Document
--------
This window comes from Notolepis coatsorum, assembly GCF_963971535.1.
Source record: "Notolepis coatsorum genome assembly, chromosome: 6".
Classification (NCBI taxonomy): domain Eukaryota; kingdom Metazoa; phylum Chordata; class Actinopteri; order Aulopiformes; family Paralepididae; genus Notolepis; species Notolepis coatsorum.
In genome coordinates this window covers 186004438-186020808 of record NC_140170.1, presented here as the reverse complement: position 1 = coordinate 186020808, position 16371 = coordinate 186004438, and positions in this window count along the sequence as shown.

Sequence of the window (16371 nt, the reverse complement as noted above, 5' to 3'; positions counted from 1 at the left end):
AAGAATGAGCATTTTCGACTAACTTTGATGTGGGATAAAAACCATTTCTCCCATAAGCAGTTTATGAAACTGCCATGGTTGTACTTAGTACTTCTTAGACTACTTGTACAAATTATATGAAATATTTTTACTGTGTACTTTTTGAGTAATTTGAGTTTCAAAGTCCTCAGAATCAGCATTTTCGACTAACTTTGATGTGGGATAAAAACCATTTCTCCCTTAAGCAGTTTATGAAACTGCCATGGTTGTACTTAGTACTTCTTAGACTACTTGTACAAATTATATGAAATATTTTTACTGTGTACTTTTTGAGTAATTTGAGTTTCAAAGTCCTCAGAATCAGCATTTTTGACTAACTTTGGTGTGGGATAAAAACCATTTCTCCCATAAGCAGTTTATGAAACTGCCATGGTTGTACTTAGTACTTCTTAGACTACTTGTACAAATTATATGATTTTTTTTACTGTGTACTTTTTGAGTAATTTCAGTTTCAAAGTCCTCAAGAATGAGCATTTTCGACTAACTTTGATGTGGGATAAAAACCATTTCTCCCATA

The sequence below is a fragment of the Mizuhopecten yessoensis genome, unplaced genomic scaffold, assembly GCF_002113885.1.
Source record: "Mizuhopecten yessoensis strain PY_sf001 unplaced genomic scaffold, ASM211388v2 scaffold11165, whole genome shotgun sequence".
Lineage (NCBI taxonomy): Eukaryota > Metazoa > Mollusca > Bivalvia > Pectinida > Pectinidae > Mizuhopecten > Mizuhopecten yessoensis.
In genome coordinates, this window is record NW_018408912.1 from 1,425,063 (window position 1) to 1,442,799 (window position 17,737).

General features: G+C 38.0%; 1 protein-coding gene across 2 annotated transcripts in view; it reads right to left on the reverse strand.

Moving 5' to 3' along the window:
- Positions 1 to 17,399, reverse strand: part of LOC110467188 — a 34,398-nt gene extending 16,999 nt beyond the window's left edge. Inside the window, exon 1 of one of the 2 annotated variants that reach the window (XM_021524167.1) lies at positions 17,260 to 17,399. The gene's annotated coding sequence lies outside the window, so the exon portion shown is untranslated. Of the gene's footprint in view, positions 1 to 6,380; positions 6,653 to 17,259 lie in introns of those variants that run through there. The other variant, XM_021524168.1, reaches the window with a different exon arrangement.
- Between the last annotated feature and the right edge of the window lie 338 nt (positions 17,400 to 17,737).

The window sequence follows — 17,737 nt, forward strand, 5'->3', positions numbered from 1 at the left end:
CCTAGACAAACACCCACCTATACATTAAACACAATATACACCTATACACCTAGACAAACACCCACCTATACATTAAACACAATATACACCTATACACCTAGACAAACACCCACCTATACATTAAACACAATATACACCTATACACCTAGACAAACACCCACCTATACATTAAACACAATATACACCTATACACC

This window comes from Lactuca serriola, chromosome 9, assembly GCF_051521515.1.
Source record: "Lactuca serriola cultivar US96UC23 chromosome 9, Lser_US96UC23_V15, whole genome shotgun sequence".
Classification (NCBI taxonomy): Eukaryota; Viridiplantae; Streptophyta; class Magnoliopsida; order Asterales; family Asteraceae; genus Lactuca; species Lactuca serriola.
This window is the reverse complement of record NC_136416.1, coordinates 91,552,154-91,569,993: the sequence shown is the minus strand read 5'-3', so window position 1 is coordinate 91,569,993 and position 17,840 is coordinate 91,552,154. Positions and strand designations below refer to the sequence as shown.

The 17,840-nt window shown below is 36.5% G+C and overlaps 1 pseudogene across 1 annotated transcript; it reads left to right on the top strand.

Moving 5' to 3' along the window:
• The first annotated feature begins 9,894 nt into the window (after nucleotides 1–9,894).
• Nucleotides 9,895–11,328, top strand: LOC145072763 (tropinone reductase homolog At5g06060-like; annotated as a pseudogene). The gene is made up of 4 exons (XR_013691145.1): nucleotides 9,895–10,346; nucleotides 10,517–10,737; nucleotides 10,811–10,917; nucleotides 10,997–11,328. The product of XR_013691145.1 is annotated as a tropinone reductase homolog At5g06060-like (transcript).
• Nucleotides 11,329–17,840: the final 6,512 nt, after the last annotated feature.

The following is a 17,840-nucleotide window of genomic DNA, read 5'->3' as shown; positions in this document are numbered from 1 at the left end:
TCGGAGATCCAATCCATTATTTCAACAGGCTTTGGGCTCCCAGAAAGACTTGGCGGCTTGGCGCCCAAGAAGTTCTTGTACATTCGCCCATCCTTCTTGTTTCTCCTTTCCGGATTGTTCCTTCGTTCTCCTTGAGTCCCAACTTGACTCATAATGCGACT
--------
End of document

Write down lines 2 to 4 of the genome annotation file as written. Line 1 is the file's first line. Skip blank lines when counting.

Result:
Source record: "Notolepis coatsorum genome assembly, chromosome: 6".
Classification (NCBI taxonomy): domain Eukaryota; kingdom Metazoa; phylum Chordata; class Actinopteri; order Aulopiformes; family Paralepididae; genus Notolepis; species Notolepis coatsorum.
In genome coordinates this window covers 186004438-186020808 of record NC_140170.1, presented here as the reverse complement: position 1 = coordinate 186020808, position 16371 = coordinate 186004438, and positions in this window count along the sequence as shown.